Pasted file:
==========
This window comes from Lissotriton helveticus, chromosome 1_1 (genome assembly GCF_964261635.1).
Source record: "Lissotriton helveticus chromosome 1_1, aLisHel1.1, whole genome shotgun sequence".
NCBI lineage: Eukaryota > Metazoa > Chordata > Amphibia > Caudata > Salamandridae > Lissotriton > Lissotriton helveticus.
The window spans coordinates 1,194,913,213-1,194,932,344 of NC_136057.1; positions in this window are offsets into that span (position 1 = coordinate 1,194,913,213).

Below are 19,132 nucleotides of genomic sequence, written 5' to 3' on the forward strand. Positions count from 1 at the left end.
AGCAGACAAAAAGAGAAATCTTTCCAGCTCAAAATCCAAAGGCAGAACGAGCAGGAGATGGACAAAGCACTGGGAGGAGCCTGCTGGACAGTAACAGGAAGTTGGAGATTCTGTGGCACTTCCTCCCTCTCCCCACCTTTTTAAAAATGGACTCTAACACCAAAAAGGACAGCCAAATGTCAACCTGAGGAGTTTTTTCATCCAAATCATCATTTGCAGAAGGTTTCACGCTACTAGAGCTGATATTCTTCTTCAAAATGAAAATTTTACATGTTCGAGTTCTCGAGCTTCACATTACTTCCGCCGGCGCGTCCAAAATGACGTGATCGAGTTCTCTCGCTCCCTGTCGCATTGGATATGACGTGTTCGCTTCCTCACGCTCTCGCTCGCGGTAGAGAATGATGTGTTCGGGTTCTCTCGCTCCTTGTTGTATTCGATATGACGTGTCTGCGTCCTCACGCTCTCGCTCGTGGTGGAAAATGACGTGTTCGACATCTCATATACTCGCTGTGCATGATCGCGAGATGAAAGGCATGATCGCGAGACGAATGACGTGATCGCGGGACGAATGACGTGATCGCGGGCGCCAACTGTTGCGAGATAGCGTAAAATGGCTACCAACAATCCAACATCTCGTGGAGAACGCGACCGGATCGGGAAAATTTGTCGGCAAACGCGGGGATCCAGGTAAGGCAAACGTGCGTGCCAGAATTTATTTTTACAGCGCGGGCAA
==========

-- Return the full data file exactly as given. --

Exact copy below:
This window comes from Lissotriton helveticus, chromosome 1_1 (genome assembly GCF_964261635.1).
Source record: "Lissotriton helveticus chromosome 1_1, aLisHel1.1, whole genome shotgun sequence".
NCBI lineage: Eukaryota > Metazoa > Chordata > Amphibia > Caudata > Salamandridae > Lissotriton > Lissotriton helveticus.
The window spans coordinates 1,194,913,213-1,194,932,344 of NC_136057.1; positions in this window are offsets into that span (position 1 = coordinate 1,194,913,213).

Below are 19,132 nucleotides of genomic sequence, written 5' to 3' on the forward strand. Positions count from 1 at the left end.
AGCAGACAAAAAGAGAAATCTTTCCAGCTCAAAATCCAAAGGCAGAACGAGCAGGAGATGGACAAAGCACTGGGAGGAGCCTGCTGGACAGTAACAGGAAGTTGGAGATTCTGTGGCACTTCCTCCCTCTCCCCACCTTTTTAAAAATGGACTCTAACACCAAAAAGGACAGCCAAATGTCAACCTGAGGAGTTTTTTCATCCAAATCATCATTTGCAGAAGGTTTCACGCTACTAGAGCTGATATTCTTCTTCAAAATGAAAATTTTACATGTTCGAGTTCTCGAGCTTCACATTACTTCCGCCGGCGCGTCCAAAATGACGTGATCGAGTTCTCTCGCTCCCTGTCGCATTGGATATGACGTGTTCGCTTCCTCACGCTCTCGCTCGCGGTAGAGAATGATGTGTTCGGGTTCTCTCGCTCCTTGTTGTATTCGATATGACGTGTCTGCGTCCTCACGCTCTCGCTCGTGGTGGAAAATGACGTGTTCGACATCTCATATACTCGCTGTGCATGATCGCGAGATGAAAGGCATGATCGCGAGACGAATGACGTGATCGCGGGACGAATGACGTGATCGCGGGCGCCAACTGTTGCGAGATAGCGTAAAATGGCTACCAACAATCCAACATCTCGTGGAGAACGCGACCGGATCGGGAAAATTTGTCGGCAAACGCGGGGATCCAGGTAAGGCAAACGTGCGTGCCAGAATTTATTTTTACAGCGCGGGCAA